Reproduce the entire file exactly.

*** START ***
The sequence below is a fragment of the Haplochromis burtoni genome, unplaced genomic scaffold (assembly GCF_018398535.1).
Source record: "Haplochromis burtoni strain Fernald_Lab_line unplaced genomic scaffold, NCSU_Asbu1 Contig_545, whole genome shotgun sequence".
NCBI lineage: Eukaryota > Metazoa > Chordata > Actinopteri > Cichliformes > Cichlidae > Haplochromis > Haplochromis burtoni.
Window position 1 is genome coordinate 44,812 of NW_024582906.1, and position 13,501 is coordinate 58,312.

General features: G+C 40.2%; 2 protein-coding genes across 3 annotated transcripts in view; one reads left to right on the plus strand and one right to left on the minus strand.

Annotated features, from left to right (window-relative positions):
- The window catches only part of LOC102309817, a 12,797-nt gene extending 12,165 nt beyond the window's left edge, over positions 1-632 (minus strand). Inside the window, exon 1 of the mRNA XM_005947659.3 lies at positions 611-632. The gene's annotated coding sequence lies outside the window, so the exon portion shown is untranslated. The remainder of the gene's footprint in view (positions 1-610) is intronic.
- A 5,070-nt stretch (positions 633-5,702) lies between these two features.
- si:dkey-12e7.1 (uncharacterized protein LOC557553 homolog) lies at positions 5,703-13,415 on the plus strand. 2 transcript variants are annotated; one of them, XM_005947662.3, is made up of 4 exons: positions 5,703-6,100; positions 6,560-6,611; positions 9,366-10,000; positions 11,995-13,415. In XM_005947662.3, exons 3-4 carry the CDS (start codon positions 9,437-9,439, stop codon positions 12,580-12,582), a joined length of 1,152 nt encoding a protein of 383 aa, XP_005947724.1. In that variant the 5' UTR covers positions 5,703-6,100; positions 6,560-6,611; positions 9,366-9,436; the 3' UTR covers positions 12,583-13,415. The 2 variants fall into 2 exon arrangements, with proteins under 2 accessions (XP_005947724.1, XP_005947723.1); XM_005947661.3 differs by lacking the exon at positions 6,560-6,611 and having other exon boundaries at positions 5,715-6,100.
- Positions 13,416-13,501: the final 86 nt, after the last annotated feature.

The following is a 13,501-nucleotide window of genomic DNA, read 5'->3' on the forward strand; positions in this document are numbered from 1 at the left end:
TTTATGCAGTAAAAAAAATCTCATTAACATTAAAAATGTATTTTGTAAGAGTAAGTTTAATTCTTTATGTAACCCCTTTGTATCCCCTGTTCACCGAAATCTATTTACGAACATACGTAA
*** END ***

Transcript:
The sequence below is a fragment of the Haplochromis burtoni genome, unplaced genomic scaffold (assembly GCF_018398535.1).
Source record: "Haplochromis burtoni strain Fernald_Lab_line unplaced genomic scaffold, NCSU_Asbu1 Contig_545, whole genome shotgun sequence".
NCBI lineage: Eukaryota > Metazoa > Chordata > Actinopteri > Cichliformes > Cichlidae > Haplochromis > Haplochromis burtoni.
Window position 1 is genome coordinate 44,812 of NW_024582906.1, and position 13,501 is coordinate 58,312.

General features: G+C 40.2%; 2 protein-coding genes across 3 annotated transcripts in view; one reads left to right on the plus strand and one right to left on the minus strand.

Annotated features, from left to right (window-relative positions):
- The window catches only part of LOC102309817, a 12,797-nt gene extending 12,165 nt beyond the window's left edge, over positions 1-632 (minus strand). Inside the window, exon 1 of the mRNA XM_005947659.3 lies at positions 611-632. The gene's annotated coding sequence lies outside the window, so the exon portion shown is untranslated. The remainder of the gene's footprint in view (positions 1-610) is intronic.
- A 5,070-nt stretch (positions 633-5,702) lies between these two features.
- si:dkey-12e7.1 (uncharacterized protein LOC557553 homolog) lies at positions 5,703-13,415 on the plus strand. 2 transcript variants are annotated; one of them, XM_005947662.3, is made up of 4 exons: positions 5,703-6,100; positions 6,560-6,611; positions 9,366-10,000; positions 11,995-13,415. In XM_005947662.3, exons 3-4 carry the CDS (start codon positions 9,437-9,439, stop codon positions 12,580-12,582), a joined length of 1,152 nt encoding a protein of 383 aa, XP_005947724.1. In that variant the 5' UTR covers positions 5,703-6,100; positions 6,560-6,611; positions 9,366-9,436; the 3' UTR covers positions 12,583-13,415. The 2 variants fall into 2 exon arrangements, with proteins under 2 accessions (XP_005947724.1, XP_005947723.1); XM_005947661.3 differs by lacking the exon at positions 6,560-6,611 and having other exon boundaries at positions 5,715-6,100.
- Positions 13,416-13,501: the final 86 nt, after the last annotated feature.

The following is a 13,501-nucleotide window of genomic DNA, read 5'->3' on the forward strand; positions in this document are numbered from 1 at the left end:
TTTATGCAGTAAAAAAAATCTCATTAACATTAAAAATGTATTTTGTAAGAGTAAGTTTAATTCTTTATGTAACCCCTTTGTATCCCCTGTTCACCGAAATCTATTTACGAACATACGTAA